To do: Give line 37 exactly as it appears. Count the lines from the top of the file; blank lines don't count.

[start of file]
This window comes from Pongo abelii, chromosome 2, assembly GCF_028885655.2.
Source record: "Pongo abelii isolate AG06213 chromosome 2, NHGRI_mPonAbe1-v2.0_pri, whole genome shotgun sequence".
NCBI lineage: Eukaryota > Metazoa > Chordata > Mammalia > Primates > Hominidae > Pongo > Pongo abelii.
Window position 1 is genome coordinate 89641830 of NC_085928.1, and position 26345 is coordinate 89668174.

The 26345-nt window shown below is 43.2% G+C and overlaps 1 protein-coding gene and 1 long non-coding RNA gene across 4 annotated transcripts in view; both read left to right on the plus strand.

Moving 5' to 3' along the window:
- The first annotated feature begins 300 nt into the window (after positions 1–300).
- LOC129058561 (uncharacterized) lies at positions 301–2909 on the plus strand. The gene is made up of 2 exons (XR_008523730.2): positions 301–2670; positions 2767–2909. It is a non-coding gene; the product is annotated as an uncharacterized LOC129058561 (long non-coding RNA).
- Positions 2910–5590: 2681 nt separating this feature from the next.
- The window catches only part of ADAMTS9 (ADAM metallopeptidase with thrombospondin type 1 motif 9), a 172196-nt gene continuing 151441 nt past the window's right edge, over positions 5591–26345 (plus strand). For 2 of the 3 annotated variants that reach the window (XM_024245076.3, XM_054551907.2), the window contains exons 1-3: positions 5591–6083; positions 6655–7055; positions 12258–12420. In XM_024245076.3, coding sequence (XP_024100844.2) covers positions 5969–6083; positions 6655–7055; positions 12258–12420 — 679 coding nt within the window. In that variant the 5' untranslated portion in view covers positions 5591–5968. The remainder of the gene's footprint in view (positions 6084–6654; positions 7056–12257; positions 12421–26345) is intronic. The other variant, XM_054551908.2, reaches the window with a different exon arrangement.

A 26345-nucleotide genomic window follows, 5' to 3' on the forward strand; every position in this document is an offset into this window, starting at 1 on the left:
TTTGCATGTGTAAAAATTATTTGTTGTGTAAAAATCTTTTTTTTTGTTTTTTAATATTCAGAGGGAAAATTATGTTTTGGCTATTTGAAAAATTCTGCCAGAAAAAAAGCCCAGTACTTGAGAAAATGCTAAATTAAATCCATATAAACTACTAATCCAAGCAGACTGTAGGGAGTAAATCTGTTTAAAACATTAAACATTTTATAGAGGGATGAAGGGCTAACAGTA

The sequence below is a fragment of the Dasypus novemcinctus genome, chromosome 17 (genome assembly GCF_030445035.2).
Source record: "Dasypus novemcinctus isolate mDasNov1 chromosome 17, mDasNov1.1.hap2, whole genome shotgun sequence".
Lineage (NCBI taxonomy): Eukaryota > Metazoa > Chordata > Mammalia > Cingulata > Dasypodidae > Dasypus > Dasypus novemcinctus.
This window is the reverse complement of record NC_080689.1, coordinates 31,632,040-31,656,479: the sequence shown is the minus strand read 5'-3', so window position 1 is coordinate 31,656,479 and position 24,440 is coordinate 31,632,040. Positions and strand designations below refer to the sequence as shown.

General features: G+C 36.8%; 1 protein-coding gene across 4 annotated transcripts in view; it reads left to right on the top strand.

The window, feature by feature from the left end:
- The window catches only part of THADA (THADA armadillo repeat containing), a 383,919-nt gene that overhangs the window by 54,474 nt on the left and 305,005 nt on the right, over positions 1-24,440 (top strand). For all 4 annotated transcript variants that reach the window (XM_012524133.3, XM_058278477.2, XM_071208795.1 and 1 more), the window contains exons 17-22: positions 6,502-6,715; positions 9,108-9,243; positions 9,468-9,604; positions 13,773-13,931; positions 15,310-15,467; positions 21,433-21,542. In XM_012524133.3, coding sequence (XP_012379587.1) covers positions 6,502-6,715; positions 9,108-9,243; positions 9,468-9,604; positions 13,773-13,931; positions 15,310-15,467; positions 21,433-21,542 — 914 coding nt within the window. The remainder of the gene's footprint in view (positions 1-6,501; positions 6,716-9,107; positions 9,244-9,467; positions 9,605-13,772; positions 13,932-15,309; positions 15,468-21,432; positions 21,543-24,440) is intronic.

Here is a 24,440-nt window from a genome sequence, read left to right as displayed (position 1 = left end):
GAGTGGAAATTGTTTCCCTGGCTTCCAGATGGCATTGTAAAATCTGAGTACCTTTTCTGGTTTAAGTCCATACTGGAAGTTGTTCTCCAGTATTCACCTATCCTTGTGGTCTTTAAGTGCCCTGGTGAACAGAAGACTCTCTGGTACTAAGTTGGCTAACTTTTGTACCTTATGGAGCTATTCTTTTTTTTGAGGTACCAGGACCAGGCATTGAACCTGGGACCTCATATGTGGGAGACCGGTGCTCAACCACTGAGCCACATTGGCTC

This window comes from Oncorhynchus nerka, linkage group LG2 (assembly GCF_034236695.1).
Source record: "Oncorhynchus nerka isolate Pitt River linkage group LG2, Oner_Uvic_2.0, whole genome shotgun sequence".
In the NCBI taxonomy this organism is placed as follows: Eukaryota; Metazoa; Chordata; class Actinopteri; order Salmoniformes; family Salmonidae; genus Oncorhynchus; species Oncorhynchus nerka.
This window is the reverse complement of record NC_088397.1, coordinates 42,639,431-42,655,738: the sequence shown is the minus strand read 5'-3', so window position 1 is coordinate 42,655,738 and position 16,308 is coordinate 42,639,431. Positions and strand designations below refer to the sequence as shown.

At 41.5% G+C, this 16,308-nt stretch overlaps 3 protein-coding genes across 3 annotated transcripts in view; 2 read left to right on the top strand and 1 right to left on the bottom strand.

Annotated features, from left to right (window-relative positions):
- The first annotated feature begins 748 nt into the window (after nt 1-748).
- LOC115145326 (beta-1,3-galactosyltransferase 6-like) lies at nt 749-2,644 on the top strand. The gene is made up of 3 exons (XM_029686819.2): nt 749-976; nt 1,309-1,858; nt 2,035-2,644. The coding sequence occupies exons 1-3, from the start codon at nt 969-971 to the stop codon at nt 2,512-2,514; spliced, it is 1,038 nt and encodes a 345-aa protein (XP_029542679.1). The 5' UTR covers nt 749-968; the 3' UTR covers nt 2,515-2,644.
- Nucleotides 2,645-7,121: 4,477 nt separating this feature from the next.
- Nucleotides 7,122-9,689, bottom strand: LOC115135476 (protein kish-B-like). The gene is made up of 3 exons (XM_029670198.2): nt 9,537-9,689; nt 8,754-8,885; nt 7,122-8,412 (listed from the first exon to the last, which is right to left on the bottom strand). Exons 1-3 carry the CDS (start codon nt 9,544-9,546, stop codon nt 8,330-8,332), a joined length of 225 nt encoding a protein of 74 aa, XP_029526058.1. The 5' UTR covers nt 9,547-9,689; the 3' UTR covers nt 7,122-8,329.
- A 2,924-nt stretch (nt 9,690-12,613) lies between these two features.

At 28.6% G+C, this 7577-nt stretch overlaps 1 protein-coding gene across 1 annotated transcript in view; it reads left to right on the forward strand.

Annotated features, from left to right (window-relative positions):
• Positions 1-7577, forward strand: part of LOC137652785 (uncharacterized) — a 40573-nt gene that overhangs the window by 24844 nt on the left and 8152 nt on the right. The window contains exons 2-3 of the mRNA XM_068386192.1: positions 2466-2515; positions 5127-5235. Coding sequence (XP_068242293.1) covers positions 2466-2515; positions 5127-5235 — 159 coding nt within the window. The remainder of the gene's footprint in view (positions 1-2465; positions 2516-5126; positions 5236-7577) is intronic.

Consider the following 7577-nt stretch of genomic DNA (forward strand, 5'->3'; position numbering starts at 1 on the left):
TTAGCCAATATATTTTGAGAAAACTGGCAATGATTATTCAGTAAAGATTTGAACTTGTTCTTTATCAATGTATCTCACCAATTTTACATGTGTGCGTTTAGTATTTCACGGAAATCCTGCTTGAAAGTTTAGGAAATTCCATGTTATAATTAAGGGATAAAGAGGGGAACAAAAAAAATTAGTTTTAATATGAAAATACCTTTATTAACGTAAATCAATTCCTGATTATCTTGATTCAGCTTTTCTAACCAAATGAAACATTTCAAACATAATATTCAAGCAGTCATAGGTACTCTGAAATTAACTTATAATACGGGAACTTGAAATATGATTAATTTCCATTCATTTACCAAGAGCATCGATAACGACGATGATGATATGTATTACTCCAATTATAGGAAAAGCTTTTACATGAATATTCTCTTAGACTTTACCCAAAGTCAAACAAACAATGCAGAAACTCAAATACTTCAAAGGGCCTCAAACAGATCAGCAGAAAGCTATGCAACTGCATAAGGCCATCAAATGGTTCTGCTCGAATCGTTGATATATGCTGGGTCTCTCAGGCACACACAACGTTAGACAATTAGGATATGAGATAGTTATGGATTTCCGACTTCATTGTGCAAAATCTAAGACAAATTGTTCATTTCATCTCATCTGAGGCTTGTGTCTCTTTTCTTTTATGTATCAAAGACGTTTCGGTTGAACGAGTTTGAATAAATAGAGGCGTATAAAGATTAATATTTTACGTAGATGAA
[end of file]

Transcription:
TTAGCCAATATATTTTGAGAAAACTGGCAATGATTATTCAGTAAAGATTTGAACTTGTTCTTTATCAATGTATCTCACCAATTTTACATGTGTGCGTTTAGTATTTCACGGAAATCCTGCTTGAAAGTTTAGGAAATTCCATGTTATAATTAAGGGATAAAGAGGGGAACAAAAAAAATTAGTTTTAATATGAAAATACCTTTATTAACGTAAATCAATTCCTGATTATCTTGATTCAGCTTTTCTAACCAAATGAAACATTTCAAACATAATATTCAAGCAGTCATAGGTACTCTGAAATTAACTTATAATACGGGAACTTGAAATATGATTAATTTCCATTCATTTACCAAGAGCATCGATAACGACGATGATGATATGTATTACTCCAATTATAGGAAAAGCTTTTACATGAATATTCTCTTAGACTTTACCCAAAGTCAAACAAACAATGCAGAAACTCAAATACTTCAAAGGGCCTCAAACAGATCAGCAGAAAGCTATGCAACTGCATAAGGCCATCAAATGGTTCTGCTCGAATCGTTGATATATGCTGGGTCTCTCAGGCACACACAACGTTAGACAATTAGGATATGAGATAGTTATGGATTTCCGACTTCATTGTGCAAAATCTAAGACAAATTGTTCATTTCATCTCATCTGAGGCTTGTGTCTCTTTTCTTTTATGTATCAAAGACGTTTCGGTTGAACGAGTTTGAATAAATAGAGGCGTATAAAGATTAATATTTTACGTAGATGAA